By Md. Kamruzzaman
DHAKA, Bangladesh (AA) – A significant number of people, mostly students, protested the burning of a copy of the Quran by a Danish-Swedish politician and condemned the Scandinavian nation's government for allowing him to carry out the act, which they considered as Islamophobic.
Rasmus Paludan, a leader of the Danish far-right Stram Kurs (Hard Line) who obtained Swedish nationality in 2020, burned a copy of the Muslims' holy book outside the Turkish Embassy in Stockholm on Saturday after receiving Swedish government approval for the "Islamophobic act in the guise of free expression."
Paludan organized a number of such events in which a copy of the Quran was burned after founding the Stram Kurs in 2017, sparking worldwide criticism.
Condemnation erupted from peace-loving people, particularly Muslims, around the world in response to Paludan's latest act and the Swedish government's approval, which amounted to harming religious harmony and hurting the sentiments of approximately two billion Muslims worldwide.
Protesters gathered in Dhaka's Mirpur neighborhood and marched down the main street, chanting anti-Swedish government slogans and calling on Muslims to unite against all forms of hate-spreading.
They asked all peace activists and Muslims to boycott Swedish products, arguing that freedom of expression should never be used to harm the religious beliefs and faiths of others.
"What will happen if followers of one faith start burning copies of other people's religious books in the name of freedom of expression when world leaders are very loud and vocal about extremism and radicalism?" a speaker asked the gathering in his speech before the rally dispersed peacefully.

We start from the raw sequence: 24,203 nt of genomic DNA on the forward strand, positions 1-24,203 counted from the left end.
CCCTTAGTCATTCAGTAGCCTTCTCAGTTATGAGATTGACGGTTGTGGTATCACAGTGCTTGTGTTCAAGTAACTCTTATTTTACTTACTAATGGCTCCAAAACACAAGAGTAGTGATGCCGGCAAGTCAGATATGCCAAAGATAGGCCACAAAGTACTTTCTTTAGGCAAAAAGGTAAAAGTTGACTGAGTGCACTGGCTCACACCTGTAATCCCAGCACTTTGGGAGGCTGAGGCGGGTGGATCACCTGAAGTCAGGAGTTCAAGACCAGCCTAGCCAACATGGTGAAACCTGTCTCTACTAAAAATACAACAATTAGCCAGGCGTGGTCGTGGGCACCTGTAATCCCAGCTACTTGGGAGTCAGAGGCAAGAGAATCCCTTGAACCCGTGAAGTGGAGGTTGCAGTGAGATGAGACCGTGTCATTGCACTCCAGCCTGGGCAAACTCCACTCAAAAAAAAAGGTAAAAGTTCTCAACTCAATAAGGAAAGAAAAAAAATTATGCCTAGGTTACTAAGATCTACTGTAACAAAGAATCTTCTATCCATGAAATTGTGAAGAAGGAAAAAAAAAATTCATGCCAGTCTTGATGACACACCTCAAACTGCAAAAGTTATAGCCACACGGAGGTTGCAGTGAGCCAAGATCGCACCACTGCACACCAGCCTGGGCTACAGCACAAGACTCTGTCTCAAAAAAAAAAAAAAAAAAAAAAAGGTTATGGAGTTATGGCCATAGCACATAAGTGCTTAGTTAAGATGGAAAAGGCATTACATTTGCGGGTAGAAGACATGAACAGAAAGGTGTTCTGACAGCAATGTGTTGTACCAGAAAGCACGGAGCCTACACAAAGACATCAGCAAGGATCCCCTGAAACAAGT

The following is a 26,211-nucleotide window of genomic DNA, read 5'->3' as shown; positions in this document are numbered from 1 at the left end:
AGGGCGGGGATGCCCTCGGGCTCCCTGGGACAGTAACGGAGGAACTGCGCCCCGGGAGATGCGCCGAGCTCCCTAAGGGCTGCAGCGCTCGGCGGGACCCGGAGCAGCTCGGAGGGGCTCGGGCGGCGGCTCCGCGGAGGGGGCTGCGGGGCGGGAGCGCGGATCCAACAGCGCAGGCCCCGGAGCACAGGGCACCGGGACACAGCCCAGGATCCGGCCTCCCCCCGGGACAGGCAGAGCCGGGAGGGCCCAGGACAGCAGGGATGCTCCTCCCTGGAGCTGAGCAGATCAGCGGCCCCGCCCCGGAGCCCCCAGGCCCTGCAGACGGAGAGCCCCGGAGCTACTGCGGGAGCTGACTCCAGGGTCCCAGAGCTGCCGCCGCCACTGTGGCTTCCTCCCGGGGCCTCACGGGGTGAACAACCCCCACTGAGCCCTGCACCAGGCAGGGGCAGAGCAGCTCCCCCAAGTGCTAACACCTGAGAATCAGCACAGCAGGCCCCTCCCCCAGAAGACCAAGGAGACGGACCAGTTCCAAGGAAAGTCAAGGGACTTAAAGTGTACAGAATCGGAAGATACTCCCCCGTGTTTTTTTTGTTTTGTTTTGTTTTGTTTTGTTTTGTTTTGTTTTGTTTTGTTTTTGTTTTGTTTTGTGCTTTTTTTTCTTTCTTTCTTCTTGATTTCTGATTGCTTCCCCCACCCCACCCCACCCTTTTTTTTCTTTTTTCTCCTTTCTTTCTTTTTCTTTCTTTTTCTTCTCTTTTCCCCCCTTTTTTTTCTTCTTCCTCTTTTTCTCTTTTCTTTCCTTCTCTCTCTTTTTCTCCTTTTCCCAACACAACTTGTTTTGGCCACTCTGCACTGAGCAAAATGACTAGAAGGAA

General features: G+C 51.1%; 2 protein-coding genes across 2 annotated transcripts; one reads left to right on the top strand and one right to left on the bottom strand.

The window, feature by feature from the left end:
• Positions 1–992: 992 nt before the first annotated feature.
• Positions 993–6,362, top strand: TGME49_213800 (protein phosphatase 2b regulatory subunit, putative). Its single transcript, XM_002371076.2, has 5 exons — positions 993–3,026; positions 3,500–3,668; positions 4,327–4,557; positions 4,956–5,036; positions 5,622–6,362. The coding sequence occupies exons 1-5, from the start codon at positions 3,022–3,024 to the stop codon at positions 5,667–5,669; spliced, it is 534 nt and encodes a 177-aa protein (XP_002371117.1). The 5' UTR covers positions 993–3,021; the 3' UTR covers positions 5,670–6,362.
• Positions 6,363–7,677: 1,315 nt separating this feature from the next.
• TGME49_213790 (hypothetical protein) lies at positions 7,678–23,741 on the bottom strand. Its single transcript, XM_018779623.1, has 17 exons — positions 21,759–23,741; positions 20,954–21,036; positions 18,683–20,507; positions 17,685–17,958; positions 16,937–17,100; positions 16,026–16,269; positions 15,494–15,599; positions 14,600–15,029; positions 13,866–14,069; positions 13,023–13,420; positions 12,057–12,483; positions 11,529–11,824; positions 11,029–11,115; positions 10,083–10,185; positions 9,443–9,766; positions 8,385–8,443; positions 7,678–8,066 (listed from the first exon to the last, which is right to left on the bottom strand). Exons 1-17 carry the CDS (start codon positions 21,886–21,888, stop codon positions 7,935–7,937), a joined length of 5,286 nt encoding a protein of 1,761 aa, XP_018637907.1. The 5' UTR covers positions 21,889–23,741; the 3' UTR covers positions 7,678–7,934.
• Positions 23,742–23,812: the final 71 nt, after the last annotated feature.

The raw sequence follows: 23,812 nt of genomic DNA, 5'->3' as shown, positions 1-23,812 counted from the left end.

- Swedish government flayed
Earlier, the country's Foreign Ministry condemned the act in a statement issued Sunday evening, calling it harmful to peaceful coexistence.
“Bangladesh expresses grave concern over the act of insulting the sacred values of the Muslims all over the world in the guise of ‘freedom of expression’,” the statement said, adding that Bangladesh "strongly condemns" such acts.
Mentioning Islam as a religion of peace and tolerance, the statement added: “Bangladesh believes that the freedom of religion must be upheld and respected under any circumstances."
The government also urged people to refrain from “unwarranted provocation” in the interest of greater harmony and peaceful coexistence.
Meanwhile, in a statement, the leader of Bangladesh Jamaat-e-Islami urged the Organization of Islamic Cooperation (OIC) and the Muslim world to take "strong action" against anti-Islam conspiracies.
“We have been observing with great concern that deep-rooted conspiracies are being plotted against Islam and Muslims in various countries of the world. As a part of the same heinous attempts, the holy Quran (copy) has been burnt in Sweden, which is a huge blow against the Muslim sentiment,” Jamaat chief and former lawmaker Mujibur Rahman said.
He also urged the Swedish government to arrest everyone involved in the burning of a copy of the holy Quran.